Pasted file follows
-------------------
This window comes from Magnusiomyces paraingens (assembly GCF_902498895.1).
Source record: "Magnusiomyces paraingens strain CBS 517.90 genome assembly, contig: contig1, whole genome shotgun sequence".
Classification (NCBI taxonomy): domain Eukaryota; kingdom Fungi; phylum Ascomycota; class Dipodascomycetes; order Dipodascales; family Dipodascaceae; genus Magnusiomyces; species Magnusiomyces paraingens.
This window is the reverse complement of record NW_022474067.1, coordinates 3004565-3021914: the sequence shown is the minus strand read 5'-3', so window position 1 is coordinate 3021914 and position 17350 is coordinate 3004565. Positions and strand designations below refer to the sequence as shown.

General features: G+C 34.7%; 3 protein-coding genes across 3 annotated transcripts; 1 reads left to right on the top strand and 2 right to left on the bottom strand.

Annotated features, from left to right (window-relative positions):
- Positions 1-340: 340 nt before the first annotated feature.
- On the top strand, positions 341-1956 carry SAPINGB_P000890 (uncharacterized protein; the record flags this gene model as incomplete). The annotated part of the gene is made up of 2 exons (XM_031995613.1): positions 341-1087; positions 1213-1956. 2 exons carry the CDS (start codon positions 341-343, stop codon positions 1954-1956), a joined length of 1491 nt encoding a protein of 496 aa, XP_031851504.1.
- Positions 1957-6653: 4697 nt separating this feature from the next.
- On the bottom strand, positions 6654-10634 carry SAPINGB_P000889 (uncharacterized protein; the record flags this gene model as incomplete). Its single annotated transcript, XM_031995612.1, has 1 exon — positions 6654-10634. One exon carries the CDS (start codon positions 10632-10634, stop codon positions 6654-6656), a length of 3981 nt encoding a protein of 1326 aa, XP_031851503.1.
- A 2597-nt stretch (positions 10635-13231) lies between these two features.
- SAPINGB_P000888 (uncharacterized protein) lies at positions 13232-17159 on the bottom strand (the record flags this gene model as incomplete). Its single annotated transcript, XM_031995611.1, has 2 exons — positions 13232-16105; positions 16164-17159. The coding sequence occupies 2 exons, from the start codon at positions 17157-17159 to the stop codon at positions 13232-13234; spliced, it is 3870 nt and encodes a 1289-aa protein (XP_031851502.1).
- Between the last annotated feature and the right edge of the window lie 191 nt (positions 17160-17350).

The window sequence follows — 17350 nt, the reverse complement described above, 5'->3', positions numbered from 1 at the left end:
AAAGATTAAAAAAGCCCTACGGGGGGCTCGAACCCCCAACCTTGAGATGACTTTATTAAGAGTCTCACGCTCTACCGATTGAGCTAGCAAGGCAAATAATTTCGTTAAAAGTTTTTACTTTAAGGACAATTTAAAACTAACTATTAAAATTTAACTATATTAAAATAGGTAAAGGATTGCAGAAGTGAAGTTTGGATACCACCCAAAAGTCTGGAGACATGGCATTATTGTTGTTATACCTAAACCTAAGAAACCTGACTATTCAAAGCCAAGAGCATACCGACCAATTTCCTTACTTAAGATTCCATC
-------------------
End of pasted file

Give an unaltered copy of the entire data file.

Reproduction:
This window comes from Magnusiomyces paraingens (assembly GCF_902498895.1).
Source record: "Magnusiomyces paraingens strain CBS 517.90 genome assembly, contig: contig1, whole genome shotgun sequence".
Classification (NCBI taxonomy): domain Eukaryota; kingdom Fungi; phylum Ascomycota; class Dipodascomycetes; order Dipodascales; family Dipodascaceae; genus Magnusiomyces; species Magnusiomyces paraingens.
This window is the reverse complement of record NW_022474067.1, coordinates 3004565-3021914: the sequence shown is the minus strand read 5'-3', so window position 1 is coordinate 3021914 and position 17350 is coordinate 3004565. Positions and strand designations below refer to the sequence as shown.

General features: G+C 34.7%; 3 protein-coding genes across 3 annotated transcripts; 1 reads left to right on the top strand and 2 right to left on the bottom strand.

Annotated features, from left to right (window-relative positions):
- Positions 1-340: 340 nt before the first annotated feature.
- On the top strand, positions 341-1956 carry SAPINGB_P000890 (uncharacterized protein; the record flags this gene model as incomplete). The annotated part of the gene is made up of 2 exons (XM_031995613.1): positions 341-1087; positions 1213-1956. 2 exons carry the CDS (start codon positions 341-343, stop codon positions 1954-1956), a joined length of 1491 nt encoding a protein of 496 aa, XP_031851504.1.
- Positions 1957-6653: 4697 nt separating this feature from the next.
- On the bottom strand, positions 6654-10634 carry SAPINGB_P000889 (uncharacterized protein; the record flags this gene model as incomplete). Its single annotated transcript, XM_031995612.1, has 1 exon — positions 6654-10634. One exon carries the CDS (start codon positions 10632-10634, stop codon positions 6654-6656), a length of 3981 nt encoding a protein of 1326 aa, XP_031851503.1.
- A 2597-nt stretch (positions 10635-13231) lies between these two features.
- SAPINGB_P000888 (uncharacterized protein) lies at positions 13232-17159 on the bottom strand (the record flags this gene model as incomplete). Its single annotated transcript, XM_031995611.1, has 2 exons — positions 13232-16105; positions 16164-17159. The coding sequence occupies 2 exons, from the start codon at positions 17157-17159 to the stop codon at positions 13232-13234; spliced, it is 3870 nt and encodes a 1289-aa protein (XP_031851502.1).
- Between the last annotated feature and the right edge of the window lie 191 nt (positions 17160-17350).

The window sequence follows — 17350 nt, the reverse complement described above, 5'->3', positions numbered from 1 at the left end:
AAAGATTAAAAAAGCCCTACGGGGGGCTCGAACCCCCAACCTTGAGATGACTTTATTAAGAGTCTCACGCTCTACCGATTGAGCTAGCAAGGCAAATAATTTCGTTAAAAGTTTTTACTTTAAGGACAATTTAAAACTAACTATTAAAATTTAACTATATTAAAATAGGTAAAGGATTGCAGAAGTGAAGTTTGGATACCACCCAAAAGTCTGGAGACATGGCATTATTGTTGTTATACCTAAACCTAAGAAACCTGACTATTCAAAGCCAAGAGCATACCGACCAATTTCCTTACTTAAGATTCCATC